My subsequent argument was that she may not be disadvantaged for progressing to the PhD from her undergrad because there are some support structures for her in reputable programmes and universities (i.e. DTP and CDTs in Oxford, Warwick and co.). Yes, the CDT pathways are small, but it provides an opening, rather than telling the OP to just pursue a Masters that she probably may not need because she did not know about DTPs and CDTs.

    The 1+3 programme that my friends are on, which is evident in the Centre for Doctoral Training pathway for EPSRC, does not give you a Masters qualification after the first year. At the end of your first year, you submit a short report and have a PhD-transfer viva. Once you pass that, you automatically progress to your research years. There is no MSc qualification or anything like that. I do not state claims without knowing what I am talking about.

    I agree with you that I should have painted the whole picture (which I did not have time to do), but I was just trying to provide a possible solution to someone, who asked a question.

    Good luck
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    (Original post by Wired_1800)
    You seemed upset about my posts all day.

    I understand that people need to be careful and specific, when they are making statements. Trust me, I know about plagiarism or falsifying information.

    The OP asked whether doing a Masters would benefit her greatly or whether it was something she could do without. Hence, my suggestion, since she seemed keen on progressing to the PhD level, was for her to do that.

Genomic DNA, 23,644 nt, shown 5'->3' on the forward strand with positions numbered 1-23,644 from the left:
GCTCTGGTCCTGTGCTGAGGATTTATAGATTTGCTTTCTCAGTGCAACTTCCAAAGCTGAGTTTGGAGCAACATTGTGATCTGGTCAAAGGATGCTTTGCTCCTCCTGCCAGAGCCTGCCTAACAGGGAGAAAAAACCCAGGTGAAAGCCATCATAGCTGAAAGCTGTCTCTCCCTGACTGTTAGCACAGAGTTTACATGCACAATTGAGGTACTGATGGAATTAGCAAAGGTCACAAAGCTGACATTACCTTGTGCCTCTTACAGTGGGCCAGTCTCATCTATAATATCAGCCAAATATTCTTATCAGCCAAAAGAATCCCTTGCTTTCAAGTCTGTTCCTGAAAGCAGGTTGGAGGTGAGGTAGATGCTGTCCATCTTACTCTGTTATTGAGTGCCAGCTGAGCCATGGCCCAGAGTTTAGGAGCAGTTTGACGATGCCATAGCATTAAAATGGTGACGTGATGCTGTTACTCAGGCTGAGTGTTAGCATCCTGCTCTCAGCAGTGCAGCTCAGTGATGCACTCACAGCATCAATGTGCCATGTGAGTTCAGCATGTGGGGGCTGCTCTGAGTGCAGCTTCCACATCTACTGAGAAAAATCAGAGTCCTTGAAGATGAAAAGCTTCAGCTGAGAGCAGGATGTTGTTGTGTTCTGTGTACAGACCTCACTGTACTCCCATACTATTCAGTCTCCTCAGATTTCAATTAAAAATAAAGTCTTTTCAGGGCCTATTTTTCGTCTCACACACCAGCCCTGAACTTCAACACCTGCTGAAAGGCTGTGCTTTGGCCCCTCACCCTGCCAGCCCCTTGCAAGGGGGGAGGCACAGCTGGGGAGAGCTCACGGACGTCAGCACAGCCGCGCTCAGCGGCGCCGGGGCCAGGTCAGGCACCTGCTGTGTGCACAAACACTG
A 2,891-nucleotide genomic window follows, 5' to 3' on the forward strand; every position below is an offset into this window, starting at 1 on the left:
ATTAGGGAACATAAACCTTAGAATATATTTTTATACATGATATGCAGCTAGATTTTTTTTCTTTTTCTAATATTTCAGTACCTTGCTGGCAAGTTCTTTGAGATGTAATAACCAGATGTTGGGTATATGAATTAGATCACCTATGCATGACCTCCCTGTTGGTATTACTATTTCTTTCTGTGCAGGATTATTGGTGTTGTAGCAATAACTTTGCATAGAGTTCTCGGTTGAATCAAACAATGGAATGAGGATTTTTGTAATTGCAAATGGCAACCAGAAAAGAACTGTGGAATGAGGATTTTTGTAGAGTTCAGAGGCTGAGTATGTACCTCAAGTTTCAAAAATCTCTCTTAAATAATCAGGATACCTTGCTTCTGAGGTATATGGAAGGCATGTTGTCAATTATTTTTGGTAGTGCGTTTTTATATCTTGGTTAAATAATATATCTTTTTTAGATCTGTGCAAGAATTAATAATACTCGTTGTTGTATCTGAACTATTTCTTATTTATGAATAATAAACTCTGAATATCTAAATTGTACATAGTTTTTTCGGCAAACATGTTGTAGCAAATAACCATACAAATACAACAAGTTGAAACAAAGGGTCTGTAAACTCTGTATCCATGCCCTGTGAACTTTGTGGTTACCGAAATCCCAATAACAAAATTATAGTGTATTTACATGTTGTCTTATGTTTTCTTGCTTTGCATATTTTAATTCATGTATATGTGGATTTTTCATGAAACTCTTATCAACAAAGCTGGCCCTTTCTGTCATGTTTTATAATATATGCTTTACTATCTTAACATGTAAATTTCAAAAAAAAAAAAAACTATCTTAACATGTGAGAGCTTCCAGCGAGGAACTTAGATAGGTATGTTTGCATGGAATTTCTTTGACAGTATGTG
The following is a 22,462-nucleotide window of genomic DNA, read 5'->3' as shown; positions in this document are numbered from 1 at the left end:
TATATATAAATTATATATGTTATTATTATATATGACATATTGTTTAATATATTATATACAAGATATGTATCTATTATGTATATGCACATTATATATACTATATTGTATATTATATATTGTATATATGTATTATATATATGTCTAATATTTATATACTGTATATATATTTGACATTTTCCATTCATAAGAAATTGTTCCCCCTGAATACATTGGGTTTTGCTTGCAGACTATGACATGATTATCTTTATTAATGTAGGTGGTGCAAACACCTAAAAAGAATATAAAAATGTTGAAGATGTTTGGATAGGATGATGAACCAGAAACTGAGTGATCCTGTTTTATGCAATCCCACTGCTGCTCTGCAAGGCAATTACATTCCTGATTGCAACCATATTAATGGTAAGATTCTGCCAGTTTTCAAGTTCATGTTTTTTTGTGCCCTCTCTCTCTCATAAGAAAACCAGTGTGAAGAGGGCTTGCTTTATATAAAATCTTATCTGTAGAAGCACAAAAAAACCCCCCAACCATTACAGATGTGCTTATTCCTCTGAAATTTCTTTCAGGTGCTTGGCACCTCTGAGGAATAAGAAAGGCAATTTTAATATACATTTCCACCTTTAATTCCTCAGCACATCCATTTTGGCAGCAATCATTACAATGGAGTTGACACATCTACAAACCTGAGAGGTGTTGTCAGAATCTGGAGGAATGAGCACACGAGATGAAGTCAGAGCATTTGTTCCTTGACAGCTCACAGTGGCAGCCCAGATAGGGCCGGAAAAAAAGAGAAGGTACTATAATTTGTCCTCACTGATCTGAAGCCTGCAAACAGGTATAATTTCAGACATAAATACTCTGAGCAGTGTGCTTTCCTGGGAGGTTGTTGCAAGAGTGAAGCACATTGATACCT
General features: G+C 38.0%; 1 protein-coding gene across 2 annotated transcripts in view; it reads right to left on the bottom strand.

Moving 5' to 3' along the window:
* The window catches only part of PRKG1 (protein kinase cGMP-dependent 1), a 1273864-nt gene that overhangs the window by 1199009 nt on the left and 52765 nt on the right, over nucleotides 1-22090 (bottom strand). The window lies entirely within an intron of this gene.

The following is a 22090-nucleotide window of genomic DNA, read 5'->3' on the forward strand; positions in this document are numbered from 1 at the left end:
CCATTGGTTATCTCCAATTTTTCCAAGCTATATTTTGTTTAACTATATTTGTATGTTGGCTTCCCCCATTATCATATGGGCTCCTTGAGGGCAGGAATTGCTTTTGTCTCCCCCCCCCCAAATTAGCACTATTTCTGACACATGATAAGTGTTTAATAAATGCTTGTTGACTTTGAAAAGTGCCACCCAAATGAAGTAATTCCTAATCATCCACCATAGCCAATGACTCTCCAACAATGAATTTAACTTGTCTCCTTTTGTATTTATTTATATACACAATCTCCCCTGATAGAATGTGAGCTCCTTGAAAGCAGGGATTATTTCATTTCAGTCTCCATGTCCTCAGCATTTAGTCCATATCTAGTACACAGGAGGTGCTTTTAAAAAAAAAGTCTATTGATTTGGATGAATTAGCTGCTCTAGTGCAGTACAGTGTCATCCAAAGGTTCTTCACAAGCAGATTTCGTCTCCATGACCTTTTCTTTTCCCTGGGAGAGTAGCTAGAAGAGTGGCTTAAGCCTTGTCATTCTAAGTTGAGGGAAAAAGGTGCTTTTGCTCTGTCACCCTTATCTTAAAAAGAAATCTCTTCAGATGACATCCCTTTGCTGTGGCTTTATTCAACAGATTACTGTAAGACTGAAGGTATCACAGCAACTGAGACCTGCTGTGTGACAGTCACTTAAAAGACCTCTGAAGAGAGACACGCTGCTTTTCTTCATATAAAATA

My subsequent argument was that she may not be disadvantaged for progressing to the PhD from her undergrad because there are some support structures for her in reputable programmes and universities (i.e. DTP and CDTs in Oxford, Warwick and co.). Yes, the CDT pathways are small, but it provides an opening, rather than telling the OP to just pursue a Masters that she probably may not need because she did not know about DTPs and CDTs.

    The 1+3 programme that my friends are on, which is evident in the Centre for Doctoral Training pathway for EPSRC, does not give you a Masters qualification after the first year. At the end of your first year, you submit a short report and have a PhD-transfer viva. Once you pass that, you automatically progress to your research years. There is no MSc qualification or anything like that. I do not state claims without knowing what I am talking about.

    I agree with you that I should have painted the whole picture (which I did not have time to do), but I was just trying to provide a possible solution to someone, who asked a question.

    Good luck
    The only reason I keep quoting you is to correct/clarify incorrect/incomplete information. You may want to check your facts about the masters qualification with the 1+3 programs. The 1 is either an MPhil or an MRes year. The 'transfer' is transfer from masters level to Phd level.
    Again if you're unsure/don't have the time to check/post correct/complete information please be careful about what you do post.


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    (Original post by alleycat393)
    The only reason I keep quoting you is to correct/clarify incorrect/incomplete information. You may want to check your facts about the masters qualification with the 1+3 programs. The 1 is either an MPhil or an MRes year. The 'transfer' is transfer from masters level to Phd level.
    Again if you're unsure/don't have the time to check/post correct/complete information please be careful about what you do post.


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    I was writing about information shared from friends. I think that we have over-stressed this issue. The OP, by now, should have gotten (hopefully) some useful tips that should help her cause.

    Whatever her decision, I hope that she is aware of the opportunities present for her to choose rather than making an uninformed decision and potentially losing one year that she could have spent doing other useful things.

    Thank you for your rebuttals and it indeed helps others to have good enough information to make valuable decisions.

    Cheers.